Another chance to hear from one of the speakers at this year’s NAP conference. This blog post is from Julie Drybrough, better known on Twitter as @Fuchsia_Blue At NAP Julie will be running a workshop on the power of workplace conversation. Here is a little more from her on the subject. Enjoy!
I find beauty in conversation. I can get lost in conversation – time slips by in a breath, if you let it. You get a bunch of folk talking together well – really pushing each other to think; laughing kindly together, disagreeing with each other, whilst still looking at each other with appreciation, not malevolence…when that happens? Woah. It’s kind of breathtaking…..energy, purpose, stuff happening…. Wow.
Here, in these dialogues, there is Connection. Relationship. Kinship. Fluidity. Understanding. At their best, these conversations contain empathy, expansiveness, awareness of the bigger world, a will for a greater good. At their worst, these conversations contain collusion, power plays, small thinking, greediness and rigidity of thought…..
Ah. Hold up. Dialogue is meant to be a “good” thing……. Huh?
Well… what I said dialogue is a beautiful thing – and that’s kind of in the eye of the beholder.. Lao –tzu (he of Tao Te Ching fame, which no, I haven’t read in depth, sorry) sums up my point rather better than I can:
“All can see beauty only as beauty because there is also ugliness. All can know good as good only because there is evil”
Dialogue happens in the real world. It happens in relation between you, me, the people around us, the world we exist in. It can be fulfilling, luscious, rambling, colourful and gorgeous. It can be stark, quiet, contained and functional. It can be challenging, brusque and bruising. It can be supportive, soothing and calm. Any of these may be beautiful to you. Any may be ugly. Unless we are in good relationship to one another, unless I pay attention to you and you to me, unless I seek to understand where you’re coming from and you do me the same service, how will we know what each others’ beautiful or ugly or good or bad looks like? How can we understand the edges of our tolerance or where our prejudices lie?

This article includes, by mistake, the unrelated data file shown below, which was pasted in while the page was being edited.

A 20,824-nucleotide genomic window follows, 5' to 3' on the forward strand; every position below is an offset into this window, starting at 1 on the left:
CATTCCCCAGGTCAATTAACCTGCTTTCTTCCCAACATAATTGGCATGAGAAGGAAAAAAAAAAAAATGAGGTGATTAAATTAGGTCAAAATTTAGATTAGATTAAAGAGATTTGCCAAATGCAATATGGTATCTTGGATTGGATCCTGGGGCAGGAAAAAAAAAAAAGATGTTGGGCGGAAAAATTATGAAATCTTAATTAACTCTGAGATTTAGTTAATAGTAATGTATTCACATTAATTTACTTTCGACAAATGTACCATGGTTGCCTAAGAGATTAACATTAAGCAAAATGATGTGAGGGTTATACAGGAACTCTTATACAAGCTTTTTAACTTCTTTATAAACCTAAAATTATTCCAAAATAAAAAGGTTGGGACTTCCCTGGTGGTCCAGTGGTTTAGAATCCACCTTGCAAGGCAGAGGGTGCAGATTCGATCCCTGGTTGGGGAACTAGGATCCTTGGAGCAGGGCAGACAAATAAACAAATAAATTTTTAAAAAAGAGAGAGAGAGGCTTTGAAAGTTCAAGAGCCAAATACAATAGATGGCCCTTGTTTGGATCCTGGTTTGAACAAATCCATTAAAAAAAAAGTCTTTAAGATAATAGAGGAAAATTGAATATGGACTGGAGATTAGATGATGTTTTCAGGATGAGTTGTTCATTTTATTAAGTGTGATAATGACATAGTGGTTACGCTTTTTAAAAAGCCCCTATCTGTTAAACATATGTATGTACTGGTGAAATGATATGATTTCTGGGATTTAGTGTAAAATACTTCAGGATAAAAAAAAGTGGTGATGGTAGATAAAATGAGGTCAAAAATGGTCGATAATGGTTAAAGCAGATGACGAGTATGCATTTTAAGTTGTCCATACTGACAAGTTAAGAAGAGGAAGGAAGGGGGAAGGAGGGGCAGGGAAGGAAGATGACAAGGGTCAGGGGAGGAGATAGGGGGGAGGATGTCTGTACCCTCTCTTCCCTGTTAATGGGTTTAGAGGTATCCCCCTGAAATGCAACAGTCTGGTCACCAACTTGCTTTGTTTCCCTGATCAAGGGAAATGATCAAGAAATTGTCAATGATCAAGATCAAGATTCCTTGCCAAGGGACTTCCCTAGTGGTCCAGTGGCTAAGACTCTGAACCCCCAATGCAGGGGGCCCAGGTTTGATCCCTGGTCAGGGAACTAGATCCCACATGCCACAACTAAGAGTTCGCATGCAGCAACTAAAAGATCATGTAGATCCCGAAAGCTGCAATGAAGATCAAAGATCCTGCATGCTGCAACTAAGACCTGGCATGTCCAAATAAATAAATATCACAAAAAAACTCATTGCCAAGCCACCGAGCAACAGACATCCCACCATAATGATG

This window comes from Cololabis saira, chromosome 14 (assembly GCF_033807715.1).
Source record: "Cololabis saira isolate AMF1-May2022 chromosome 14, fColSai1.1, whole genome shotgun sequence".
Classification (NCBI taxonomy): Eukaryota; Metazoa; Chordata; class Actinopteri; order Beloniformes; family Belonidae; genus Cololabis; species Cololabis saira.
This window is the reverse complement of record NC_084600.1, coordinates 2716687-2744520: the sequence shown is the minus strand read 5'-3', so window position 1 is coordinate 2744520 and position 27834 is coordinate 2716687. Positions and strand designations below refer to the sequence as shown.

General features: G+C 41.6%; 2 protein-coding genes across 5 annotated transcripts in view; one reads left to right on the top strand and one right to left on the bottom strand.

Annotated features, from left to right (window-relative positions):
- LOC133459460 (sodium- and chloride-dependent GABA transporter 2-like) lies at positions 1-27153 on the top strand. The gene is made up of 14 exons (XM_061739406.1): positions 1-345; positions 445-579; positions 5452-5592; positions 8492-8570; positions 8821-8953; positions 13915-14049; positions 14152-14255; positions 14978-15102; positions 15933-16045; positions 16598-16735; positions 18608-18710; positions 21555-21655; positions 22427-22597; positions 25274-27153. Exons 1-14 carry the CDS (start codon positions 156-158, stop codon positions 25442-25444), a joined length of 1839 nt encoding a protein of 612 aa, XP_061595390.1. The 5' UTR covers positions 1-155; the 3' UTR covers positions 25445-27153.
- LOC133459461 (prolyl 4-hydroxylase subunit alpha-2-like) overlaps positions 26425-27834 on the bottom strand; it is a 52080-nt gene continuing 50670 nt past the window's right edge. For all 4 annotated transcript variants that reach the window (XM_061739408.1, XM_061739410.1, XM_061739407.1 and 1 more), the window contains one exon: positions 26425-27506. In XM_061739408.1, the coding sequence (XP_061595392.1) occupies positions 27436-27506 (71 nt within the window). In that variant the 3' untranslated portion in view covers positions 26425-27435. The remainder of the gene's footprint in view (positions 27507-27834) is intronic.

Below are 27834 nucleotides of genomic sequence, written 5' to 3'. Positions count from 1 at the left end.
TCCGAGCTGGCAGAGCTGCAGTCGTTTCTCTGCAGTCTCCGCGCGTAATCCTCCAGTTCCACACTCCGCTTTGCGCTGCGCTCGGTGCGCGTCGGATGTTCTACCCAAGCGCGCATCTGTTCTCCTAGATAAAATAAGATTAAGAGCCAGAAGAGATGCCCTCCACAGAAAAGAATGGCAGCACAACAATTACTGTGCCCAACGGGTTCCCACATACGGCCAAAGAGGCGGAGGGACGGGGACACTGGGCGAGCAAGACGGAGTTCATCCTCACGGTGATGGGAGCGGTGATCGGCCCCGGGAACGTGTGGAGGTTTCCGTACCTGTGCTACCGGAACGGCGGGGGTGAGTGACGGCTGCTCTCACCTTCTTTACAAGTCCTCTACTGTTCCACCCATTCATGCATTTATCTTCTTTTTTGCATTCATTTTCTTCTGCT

My point? That dialogue isn’t just about talking. In fact, based on the blogs written lately, I can’t help noticing that the talking part is tiny.. It’s how your talking and others’ talking… and the environment you are talking together in…. and the mood you bring…. and the beliefs you hold…. and the culture you come from….. and the culture you work in….and the patterns you generate…. and a vast array of other factors all morph together until you offer a gesture or a response to someone else.
How you are in dialogue is an experience between you and the world you live in. It reflects your relationship to the world.
Tell me there isn’t something beautiful in that?